During the cooling of electronic devices, temperatures must be kept below the maximum allowable limits in worst-case operating conditions.
The total thermal resistance of an electronic package can be classified into three levels: component level, package level, and system level.
To improve cooling in electronic packages, it is advisable to reduce the internal thermal resistance, which enhances the heat flow within the package.
In an attempt to improve the performance, reliability, and cost of electronics, it is advisable to incorporate a greater number of components or circuits into a single enclosure or package. As circuits are limited to smaller spaces with higher power density, heat generation and dissipation are major concerns for designers. The integration of several circuits into a single package such as a PCB challenges thermal management techniques and heat transfer in electronic devices.
In this article, we analyze the influence of thermal resistance on heat transfer and thermal management to better protect electronic devices.
Defining Thermal Resistance in Heat Transfer
For the thermal analysis or heat transfer analysis of integrated electronic packages, thermal resistance is an important parameter, as it plays a significant role in implementing a cooling mechanism. One key criterion that must be satisfied during the cooling of electronic devices is that temperatures must be kept below the maximum allowable limits in worst-case operating conditions such as thermal resistances, coolant flow rate, and module power.
All electronic circuit packages can be characterized by thermal resistance. As we can relate the diffusion of heat flow to the movement of electric charges, thermal resistance is analogous to electrical resistance. The equation of thermal resistance is below, where T is the temperature difference in ℃, q is the heat transfer rate in watts, and R is the thermal resistance in ℃/W:
The value of thermal resistance in heat transfer differs in the range and application of devices. Low-powered packages for telephones, personal computers, and consumer electronics can be characterized by very high thermal resistance. Computer mainframes and supercomputers have higher component power dissipation and power densities, and are characterized by a lower thermal resistance value.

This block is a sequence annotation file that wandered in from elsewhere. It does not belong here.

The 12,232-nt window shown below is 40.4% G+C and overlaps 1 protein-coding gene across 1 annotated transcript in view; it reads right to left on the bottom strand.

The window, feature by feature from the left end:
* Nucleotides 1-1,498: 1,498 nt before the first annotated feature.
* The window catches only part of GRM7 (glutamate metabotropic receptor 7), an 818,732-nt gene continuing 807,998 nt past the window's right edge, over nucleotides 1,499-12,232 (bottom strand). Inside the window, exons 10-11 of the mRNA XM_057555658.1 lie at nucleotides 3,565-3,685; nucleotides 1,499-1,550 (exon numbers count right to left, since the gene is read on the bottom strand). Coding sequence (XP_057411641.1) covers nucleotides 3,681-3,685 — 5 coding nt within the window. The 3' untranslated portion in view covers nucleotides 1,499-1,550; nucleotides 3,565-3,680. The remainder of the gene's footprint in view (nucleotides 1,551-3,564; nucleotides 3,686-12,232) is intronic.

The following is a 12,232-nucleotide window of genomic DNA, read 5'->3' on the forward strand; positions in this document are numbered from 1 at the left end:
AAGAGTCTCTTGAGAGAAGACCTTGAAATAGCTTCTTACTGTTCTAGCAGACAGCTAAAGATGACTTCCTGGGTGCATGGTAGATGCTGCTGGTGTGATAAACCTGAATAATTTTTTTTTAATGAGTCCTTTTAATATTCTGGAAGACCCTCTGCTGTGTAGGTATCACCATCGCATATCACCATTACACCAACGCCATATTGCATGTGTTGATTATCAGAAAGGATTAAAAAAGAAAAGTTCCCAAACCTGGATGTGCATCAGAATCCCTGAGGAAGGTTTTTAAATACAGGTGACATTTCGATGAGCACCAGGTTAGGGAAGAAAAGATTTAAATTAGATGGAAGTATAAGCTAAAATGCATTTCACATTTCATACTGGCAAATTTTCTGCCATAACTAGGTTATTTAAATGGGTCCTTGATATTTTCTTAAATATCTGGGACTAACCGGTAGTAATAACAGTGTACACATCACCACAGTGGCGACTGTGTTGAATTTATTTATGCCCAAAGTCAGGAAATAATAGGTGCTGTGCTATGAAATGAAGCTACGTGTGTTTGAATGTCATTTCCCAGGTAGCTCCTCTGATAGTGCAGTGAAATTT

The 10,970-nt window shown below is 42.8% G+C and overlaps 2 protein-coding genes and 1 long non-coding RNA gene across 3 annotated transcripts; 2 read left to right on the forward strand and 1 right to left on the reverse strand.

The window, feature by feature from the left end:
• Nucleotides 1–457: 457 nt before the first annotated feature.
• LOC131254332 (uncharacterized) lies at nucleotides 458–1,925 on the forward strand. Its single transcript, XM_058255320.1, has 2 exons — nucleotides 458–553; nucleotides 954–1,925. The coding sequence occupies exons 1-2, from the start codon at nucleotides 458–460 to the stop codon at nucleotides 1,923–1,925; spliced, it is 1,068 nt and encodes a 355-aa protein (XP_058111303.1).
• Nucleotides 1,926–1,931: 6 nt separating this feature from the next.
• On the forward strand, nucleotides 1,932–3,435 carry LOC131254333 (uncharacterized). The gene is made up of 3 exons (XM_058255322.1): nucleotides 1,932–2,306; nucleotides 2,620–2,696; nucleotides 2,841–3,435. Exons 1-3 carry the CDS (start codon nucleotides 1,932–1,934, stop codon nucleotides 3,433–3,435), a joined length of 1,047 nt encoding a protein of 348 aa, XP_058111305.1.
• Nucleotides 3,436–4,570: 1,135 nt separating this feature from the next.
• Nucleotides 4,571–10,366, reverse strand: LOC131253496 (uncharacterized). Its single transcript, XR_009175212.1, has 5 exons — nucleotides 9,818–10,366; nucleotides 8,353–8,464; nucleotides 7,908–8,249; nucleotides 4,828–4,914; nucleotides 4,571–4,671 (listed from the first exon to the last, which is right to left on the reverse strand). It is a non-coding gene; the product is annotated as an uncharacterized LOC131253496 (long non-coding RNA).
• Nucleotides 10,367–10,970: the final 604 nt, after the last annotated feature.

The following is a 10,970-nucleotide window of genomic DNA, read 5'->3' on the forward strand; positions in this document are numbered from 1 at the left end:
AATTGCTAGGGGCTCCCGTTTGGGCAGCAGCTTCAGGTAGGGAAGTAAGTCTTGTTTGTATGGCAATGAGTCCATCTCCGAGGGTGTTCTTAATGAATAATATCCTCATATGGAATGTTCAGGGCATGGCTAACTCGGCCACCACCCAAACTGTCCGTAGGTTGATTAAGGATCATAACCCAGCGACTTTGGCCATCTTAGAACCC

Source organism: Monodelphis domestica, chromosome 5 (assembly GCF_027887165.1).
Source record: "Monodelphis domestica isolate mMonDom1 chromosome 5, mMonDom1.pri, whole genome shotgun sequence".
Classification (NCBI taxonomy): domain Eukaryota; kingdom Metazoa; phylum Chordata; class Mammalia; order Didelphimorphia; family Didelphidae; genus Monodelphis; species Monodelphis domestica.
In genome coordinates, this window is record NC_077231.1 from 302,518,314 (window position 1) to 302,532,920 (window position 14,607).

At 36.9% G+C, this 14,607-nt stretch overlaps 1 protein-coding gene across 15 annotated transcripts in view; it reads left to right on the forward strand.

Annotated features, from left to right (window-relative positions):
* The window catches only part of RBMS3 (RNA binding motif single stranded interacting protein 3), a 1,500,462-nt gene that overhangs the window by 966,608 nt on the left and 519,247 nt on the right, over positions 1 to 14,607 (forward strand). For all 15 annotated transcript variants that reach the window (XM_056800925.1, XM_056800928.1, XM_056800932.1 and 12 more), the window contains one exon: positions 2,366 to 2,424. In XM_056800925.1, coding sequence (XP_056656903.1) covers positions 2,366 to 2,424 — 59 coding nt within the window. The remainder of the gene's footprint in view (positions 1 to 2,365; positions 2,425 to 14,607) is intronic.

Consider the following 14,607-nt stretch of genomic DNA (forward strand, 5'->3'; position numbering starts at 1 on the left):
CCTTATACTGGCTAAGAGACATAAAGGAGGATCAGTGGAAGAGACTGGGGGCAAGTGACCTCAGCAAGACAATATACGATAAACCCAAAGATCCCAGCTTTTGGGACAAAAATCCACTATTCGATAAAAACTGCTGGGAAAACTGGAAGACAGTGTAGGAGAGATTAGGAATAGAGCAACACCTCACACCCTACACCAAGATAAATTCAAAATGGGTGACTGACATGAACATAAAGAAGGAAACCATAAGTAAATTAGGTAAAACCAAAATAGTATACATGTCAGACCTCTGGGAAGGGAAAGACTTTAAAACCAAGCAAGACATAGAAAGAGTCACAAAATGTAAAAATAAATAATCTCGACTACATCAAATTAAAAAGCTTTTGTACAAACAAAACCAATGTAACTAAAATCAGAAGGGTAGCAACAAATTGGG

The Different Levels of Thermal Resistance
In electronic packages, heat gets transferred from the component junction to the ultimate heat sink. Total thermal resistance determines the junction temperatures in the heat transfer path.
The total thermal resistance of an electronic package can be classified into three levels according to the heat transfer path. Classification levels are:
Component level—At the component level, there is an internal thermal resistance, denoted by Rint. It is the resistance to the flow of heat from the junction or any other circuit element to the outside surface of the component case.
Package level—External thermal resistance, expressed by Rext, is at the package level and offers resistance to the heat transfer from the surface of the case to some reference point. This reference point can be ambient temperature, the edge of a PCB, or a liquid-cooled cold plate.
System level—System level thermal resistance is the final stage of thermal resistance. This stage focuses on heat transfer from the coolant to the heat sink.
The Role of Internal and External Thermal Resistance in Heat Transfer
Internal and external thermal resistances govern device junction temperature in electronics packaging. Total thermal resistance is given by the sum of Rint and Rext and its value decreases with package power density.
For proper thermal management and heat transfer, combinations of internal and external thermal resistances should be selected in such a way that it allows specified values of power and junction temperatures. Internal and external thermal resistances are influenced by cooling mechanisms and package designs. This indicates the importance of thermal management and cooling system selection in controlling the temperature of electronic packages.
To improve cooling in electronic packages, it is advisable to reduce internal thermal resistance, which enhances heat flow within the package. A reduction of external thermal resistance can improve the heat flow from the outside surface of the package to the cooling medium.
The influence of thermal resistance on heat transfer in electronic packages is significant. The method of cooling, the package design, and the material chosen are all crucial in establishing the internal and external thermal resistance. If the selection of thermal management is incorrect, the combination of internal and external thermal resistance will fail to satisfy the temperature constraints of the electronic package. When designing electronic packages with high power density, carefully select the thermal management and cooling mechanisms to ensure a reliable and efficient performance.